Cycles exist because they are excruciating to break. It takes an astronomical amount of pain and courage to disrupt a familiar pattern. Sometimes it seems easier to just keep running in the same familiar circles, rather than facing the fear of jumping and possibly not landing on your feet.

This quote takes place in Chapter Thirty-Five, after Emerson is born and Lily decides that she needs to divorce Ryle. Here, she acknowledges how resistant cycles are to change. Because it is so painful to change deeply engrained habits, people often choose to stay with what’s familiar, rather than going through the painful process of moving into the unknown. Lily is frightened to leave Ryle and frightened to move away from the familiar pattern of abuse and reconciliation that framed not just her relationship with him but also her parents’ marriage. However, she can no longer lie to herself. She can no longer convince herself that it’s possible to stay in the relationship and be happy, change Ryle, or heal him from his rage and pain. After much soul-searching, she knows it’s the only way for her and her daughter to find a new way forward. By breaking the cycle, she even brings healing to her mother, helping all three generations find a way to be free.

My mother went through it. 
I went through it.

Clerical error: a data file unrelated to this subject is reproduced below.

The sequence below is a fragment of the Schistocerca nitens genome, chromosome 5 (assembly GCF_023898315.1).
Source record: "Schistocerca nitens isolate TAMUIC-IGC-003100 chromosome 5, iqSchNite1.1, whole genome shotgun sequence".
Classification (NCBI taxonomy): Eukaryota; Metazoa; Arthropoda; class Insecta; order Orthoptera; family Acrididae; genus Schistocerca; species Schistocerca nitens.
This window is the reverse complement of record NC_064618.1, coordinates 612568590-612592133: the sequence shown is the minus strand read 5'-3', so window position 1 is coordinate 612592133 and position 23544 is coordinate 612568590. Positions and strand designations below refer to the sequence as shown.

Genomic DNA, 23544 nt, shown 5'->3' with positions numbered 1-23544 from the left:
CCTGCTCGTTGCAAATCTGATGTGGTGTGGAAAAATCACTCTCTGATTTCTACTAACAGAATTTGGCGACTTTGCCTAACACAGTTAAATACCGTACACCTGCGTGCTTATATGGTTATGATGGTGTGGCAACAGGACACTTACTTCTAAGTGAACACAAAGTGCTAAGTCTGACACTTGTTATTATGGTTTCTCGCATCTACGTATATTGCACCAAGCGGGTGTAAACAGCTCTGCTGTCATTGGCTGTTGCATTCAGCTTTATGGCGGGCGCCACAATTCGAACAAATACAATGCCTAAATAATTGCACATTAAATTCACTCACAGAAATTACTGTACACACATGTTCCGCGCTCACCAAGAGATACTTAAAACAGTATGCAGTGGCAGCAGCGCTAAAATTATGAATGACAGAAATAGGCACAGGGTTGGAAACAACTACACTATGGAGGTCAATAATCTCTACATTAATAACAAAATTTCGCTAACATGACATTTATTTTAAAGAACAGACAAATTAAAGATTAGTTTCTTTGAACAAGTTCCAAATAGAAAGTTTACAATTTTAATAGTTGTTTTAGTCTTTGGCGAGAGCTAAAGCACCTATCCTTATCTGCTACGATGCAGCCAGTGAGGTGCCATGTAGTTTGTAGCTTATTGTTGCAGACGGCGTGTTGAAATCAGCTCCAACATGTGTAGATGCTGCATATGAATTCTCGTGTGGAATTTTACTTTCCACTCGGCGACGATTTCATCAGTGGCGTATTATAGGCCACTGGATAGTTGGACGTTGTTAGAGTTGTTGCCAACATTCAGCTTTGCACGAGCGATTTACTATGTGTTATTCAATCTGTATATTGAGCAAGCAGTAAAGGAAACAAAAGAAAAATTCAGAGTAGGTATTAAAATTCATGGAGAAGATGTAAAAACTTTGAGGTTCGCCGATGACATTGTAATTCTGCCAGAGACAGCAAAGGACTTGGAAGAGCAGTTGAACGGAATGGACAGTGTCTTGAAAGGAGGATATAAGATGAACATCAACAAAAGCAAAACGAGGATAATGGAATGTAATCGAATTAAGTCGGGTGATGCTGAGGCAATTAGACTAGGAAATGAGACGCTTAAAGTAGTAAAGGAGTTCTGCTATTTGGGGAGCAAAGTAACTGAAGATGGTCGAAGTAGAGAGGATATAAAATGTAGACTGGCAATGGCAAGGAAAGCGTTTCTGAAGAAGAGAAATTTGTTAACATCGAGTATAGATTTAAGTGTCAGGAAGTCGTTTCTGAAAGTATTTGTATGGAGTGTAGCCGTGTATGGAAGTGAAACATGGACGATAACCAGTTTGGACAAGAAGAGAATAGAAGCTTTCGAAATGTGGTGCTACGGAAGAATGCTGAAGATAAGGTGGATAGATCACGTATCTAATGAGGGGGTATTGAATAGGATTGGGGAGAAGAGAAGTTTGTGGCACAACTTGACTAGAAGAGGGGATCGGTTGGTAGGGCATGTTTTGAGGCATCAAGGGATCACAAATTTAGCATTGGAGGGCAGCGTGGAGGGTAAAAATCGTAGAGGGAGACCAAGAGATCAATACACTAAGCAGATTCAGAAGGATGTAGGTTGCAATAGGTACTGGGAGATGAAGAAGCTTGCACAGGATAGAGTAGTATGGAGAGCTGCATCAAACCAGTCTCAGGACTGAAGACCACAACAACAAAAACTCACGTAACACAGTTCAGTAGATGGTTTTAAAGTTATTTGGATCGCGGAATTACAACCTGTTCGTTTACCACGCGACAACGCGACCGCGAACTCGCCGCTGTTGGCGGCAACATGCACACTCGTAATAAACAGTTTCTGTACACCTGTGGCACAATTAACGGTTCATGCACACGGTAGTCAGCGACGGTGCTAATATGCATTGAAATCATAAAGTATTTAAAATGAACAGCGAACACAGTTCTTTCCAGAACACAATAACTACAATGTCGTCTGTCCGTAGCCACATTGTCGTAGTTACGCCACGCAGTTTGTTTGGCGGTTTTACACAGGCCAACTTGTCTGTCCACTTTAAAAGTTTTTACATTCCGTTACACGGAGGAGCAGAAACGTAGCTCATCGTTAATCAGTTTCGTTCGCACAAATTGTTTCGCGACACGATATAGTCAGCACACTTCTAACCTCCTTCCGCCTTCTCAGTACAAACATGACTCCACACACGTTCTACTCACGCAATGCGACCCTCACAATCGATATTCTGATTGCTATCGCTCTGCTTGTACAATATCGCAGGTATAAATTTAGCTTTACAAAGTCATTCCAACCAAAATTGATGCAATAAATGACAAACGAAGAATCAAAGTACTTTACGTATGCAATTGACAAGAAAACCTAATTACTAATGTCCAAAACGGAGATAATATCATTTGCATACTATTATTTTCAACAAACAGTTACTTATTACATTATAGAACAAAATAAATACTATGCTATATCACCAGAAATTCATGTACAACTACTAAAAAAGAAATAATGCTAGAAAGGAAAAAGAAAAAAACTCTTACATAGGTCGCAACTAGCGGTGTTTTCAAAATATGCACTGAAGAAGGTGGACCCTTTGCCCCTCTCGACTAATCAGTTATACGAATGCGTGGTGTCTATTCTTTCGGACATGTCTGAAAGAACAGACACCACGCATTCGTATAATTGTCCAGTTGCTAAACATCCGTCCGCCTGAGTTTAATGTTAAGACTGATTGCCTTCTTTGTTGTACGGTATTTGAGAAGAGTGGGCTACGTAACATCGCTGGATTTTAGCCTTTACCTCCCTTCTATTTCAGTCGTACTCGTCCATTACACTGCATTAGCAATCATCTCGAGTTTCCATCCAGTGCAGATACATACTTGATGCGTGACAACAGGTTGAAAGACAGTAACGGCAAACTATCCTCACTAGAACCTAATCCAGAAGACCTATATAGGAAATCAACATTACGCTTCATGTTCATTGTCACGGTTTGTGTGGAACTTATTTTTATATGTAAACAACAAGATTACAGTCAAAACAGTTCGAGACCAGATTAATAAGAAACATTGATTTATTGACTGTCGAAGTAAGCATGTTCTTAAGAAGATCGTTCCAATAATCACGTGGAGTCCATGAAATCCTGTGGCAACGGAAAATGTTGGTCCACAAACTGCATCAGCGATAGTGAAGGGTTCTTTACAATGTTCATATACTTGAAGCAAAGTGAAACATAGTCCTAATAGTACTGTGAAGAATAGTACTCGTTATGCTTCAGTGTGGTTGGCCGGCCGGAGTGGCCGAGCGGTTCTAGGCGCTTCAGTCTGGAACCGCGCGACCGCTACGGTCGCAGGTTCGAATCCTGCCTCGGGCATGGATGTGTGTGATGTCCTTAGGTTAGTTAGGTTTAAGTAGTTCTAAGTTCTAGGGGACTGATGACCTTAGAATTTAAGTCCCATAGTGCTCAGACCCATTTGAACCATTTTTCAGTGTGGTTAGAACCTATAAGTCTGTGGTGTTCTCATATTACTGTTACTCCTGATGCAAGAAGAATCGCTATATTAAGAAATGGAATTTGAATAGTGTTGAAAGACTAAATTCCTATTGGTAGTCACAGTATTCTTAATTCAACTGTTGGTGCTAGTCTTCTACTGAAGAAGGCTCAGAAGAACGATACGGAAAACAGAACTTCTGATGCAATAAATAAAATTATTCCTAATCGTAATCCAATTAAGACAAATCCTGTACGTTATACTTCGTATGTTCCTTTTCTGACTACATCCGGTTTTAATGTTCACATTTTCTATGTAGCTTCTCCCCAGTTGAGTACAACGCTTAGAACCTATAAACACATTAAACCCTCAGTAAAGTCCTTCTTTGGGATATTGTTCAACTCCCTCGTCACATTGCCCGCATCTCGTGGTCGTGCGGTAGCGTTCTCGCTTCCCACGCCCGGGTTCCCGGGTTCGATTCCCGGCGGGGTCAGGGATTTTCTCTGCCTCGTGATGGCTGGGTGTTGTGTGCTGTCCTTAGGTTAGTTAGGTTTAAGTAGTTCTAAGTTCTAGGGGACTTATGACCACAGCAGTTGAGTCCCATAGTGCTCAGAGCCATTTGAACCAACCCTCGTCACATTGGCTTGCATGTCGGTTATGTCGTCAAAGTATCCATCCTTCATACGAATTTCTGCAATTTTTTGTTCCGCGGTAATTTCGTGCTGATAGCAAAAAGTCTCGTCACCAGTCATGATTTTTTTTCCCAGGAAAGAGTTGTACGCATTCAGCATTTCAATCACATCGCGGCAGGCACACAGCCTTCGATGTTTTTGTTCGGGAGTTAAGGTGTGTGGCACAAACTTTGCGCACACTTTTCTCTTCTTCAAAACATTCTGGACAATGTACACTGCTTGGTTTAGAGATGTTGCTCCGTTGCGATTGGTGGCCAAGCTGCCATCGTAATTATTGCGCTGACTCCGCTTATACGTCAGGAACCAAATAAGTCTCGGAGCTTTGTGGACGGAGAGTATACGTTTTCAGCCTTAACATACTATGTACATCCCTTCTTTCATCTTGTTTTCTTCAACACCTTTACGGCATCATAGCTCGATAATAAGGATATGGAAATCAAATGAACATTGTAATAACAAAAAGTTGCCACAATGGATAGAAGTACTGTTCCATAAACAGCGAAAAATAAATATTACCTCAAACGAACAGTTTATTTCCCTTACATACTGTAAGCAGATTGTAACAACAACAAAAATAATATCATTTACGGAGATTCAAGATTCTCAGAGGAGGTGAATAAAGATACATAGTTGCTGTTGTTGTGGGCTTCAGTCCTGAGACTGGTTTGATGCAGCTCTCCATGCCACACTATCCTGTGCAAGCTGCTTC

I’ll be damned if I allow my daughter to go through it. 
I kiss her on the forehead and make her a promise. "It stops here. With me and you. It ends with us."

This quote takes place in Chapter Thirty-Five, as Lily strengthens her resolve to protect her daughter from the cycle of abuse she grew up with. Lily finally decides that she can’t stay with Ryle. What ultimately pushes her over the edge is seeing her newborn daughter. Lily spends her teenage years wishing that she could save her mother or that her mother would save herself. Lily couldn’t change that situation, which parallels the way that, once Ryle starts hitting her, she feels stuck in the relationship, unable to free herself, trapped in a nightmare. For a time, she feels as though she’s not strong enough to leave and her love for Ryle is stronger than her love for herself. But, seeing her daughter, she knows she has to do what her mother couldn’t because it's the only way to stop the cycle of abuse. 

He presses a gentle kiss there and it feels just like the first time he kissed me there all those years ago. He brings his mouth to my ear, and in a whisper, he says, "You can stop swimming now, Lily. We finally reached the shore."

This moment between Ryle and Lily takes place in the Epilogue, when the couple finally returns to each other, ready to start a new life. Breaking up with Ryle is just one part of ending the cycle of abuse for Lily. She also must make a new decision in her next partner she has, to ensure she doesn’t replicate the pattern with a new person. Here, Atlas gives her a “gentle” kiss, evoking their first kiss as teenagers, in which Atlas treated her like she was made of eggshells. Atlas knows how strong Lily is, but he also begins this next phase of their relationship with tenderness, which emphasizes how different he is from Ryle. Atlas has always shown Lily respect, gentleness, patience, and kindness. In getting together with Atlas, Lily is able to stop swimming away from abuse and to stop feeling like she’s drowning in grief and violence. By reaching the shore, the couple has found a solid place to build their life together away from the pain and struggle of their youths and to start a new chapter, together.